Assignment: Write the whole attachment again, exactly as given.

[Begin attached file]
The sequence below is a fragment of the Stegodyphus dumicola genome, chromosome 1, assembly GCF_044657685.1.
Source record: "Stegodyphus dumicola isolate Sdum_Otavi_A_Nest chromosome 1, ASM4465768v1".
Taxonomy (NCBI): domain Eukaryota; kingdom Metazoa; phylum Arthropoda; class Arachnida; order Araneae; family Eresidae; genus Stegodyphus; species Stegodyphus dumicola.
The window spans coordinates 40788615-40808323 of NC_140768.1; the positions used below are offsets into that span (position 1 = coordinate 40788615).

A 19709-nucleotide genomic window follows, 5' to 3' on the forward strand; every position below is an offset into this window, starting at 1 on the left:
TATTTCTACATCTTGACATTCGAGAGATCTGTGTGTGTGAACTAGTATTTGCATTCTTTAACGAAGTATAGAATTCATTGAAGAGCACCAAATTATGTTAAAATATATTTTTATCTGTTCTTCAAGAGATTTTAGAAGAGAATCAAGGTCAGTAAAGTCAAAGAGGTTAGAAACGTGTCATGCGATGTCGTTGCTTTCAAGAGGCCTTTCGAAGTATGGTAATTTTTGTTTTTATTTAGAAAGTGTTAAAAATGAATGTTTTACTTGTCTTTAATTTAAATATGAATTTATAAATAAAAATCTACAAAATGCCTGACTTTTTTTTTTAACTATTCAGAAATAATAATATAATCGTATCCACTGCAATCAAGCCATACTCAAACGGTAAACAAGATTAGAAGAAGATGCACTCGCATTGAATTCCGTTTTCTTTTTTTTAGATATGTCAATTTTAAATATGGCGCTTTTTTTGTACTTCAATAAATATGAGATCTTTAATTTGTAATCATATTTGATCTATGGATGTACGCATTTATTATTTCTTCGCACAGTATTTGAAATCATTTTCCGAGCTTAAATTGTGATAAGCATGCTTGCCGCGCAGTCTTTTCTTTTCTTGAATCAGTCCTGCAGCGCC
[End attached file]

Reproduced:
The sequence below is a fragment of the Stegodyphus dumicola genome, chromosome 1, assembly GCF_044657685.1.
Source record: "Stegodyphus dumicola isolate Sdum_Otavi_A_Nest chromosome 1, ASM4465768v1".
Taxonomy (NCBI): domain Eukaryota; kingdom Metazoa; phylum Arthropoda; class Arachnida; order Araneae; family Eresidae; genus Stegodyphus; species Stegodyphus dumicola.
The window spans coordinates 40788615-40808323 of NC_140768.1; the positions used below are offsets into that span (position 1 = coordinate 40788615).

A 19709-nucleotide genomic window follows, 5' to 3' on the forward strand; every position below is an offset into this window, starting at 1 on the left:
TATTTCTACATCTTGACATTCGAGAGATCTGTGTGTGTGAACTAGTATTTGCATTCTTTAACGAAGTATAGAATTCATTGAAGAGCACCAAATTATGTTAAAATATATTTTTATCTGTTCTTCAAGAGATTTTAGAAGAGAATCAAGGTCAGTAAAGTCAAAGAGGTTAGAAACGTGTCATGCGATGTCGTTGCTTTCAAGAGGCCTTTCGAAGTATGGTAATTTTTGTTTTTATTTAGAAAGTGTTAAAAATGAATGTTTTACTTGTCTTTAATTTAAATATGAATTTATAAATAAAAATCTACAAAATGCCTGACTTTTTTTTTTAACTATTCAGAAATAATAATATAATCGTATCCACTGCAATCAAGCCATACTCAAACGGTAAACAAGATTAGAAGAAGATGCACTCGCATTGAATTCCGTTTTCTTTTTTTTAGATATGTCAATTTTAAATATGGCGCTTTTTTTGTACTTCAATAAATATGAGATCTTTAATTTGTAATCATATTTGATCTATGGATGTACGCATTTATTATTTCTTCGCACAGTATTTGAAATCATTTTCCGAGCTTAAATTGTGATAAGCATGCTTGCCGCGCAGTCTTTTCTTTTCTTGAATCAGTCCTGCAGCGCC